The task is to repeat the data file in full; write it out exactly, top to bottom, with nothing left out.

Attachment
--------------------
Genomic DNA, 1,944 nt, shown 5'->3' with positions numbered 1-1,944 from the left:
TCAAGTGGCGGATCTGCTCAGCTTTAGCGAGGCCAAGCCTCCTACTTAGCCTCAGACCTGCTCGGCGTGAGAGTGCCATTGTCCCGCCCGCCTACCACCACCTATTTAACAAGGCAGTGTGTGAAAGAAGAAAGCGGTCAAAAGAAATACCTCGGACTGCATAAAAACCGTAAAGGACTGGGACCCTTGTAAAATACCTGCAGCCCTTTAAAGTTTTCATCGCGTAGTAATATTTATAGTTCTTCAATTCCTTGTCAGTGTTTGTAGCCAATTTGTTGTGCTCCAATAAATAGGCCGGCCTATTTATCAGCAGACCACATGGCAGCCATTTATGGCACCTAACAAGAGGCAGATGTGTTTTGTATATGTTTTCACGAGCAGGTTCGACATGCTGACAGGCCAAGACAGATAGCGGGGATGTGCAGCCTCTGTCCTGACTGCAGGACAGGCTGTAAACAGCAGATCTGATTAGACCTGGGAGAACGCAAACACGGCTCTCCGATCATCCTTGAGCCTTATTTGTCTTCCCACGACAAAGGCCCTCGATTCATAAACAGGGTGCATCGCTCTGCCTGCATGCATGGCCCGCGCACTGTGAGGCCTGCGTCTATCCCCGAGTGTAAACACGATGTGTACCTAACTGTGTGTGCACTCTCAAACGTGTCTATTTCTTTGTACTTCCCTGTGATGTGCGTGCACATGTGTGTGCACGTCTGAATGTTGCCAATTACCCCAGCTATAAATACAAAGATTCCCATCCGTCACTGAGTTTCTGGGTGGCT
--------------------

Genomic DNA, 1,944 nt, shown 5'->3' with positions numbered 1-1,944 from the left:
TCAAGTGGCGGATCTGCTCAGCTTTAGCGAGGCCAAGCCTCCTACTTAGCCTCAGACCTGCTCGGCGTGAGAGTGCCATTGTCCCGCCCGCCTACCACCACCTATTTAACAAGGCAGTGTGTGAAAGAAGAAAGCGGTCAAAAGAAATACCTCGGACTGCATAAAAACCGTAAAGGACTGGGACCCTTGTAAAATACCTGCAGCCCTTTAAAGTTTTCATCGCGTAGTAATATTTATAGTTCTTCAATTCCTTGTCAGTGTTTGTAGCCAATTTGTTGTGCTCCAATAAATAGGCCGGCCTATTTATCAGCAGACCACATGGCAGCCATTTATGGCACCTAACAAGAGGCAGATGTGTTTTGTATATGTTTTCACGAGCAGGTTCGACATGCTGACAGGCCAAGACAGATAGCGGGGATGTGCAGCCTCTGTCCTGACTGCAGGACAGGCTGTAAACAGCAGATCTGATTAGACCTGGGAGAACGCAAACACGGCTCTCCGATCATCCTTGAGCCTTATTTGTCTTCCCACGACAAAGGCCCTCGATTCATAAACAGGGTGCATCGCTCTGCCTGCATGCATGGCCCGCGCACTGTGAGGCCTGCGTCTATCCCCGAGTGTAAACACGATGTGTACCTAACTGTGTGTGCACTCTCAAACGTGTCTATTTCTTTGTACTTCCCTGTGATGTGCGTGCACATGTGTGTGCACGTCTGAATGTTGCCAATTACCCCAGCTATAAATACAAAGATTCCCATCCGTCACTGAGTTTCTGGGTGGCT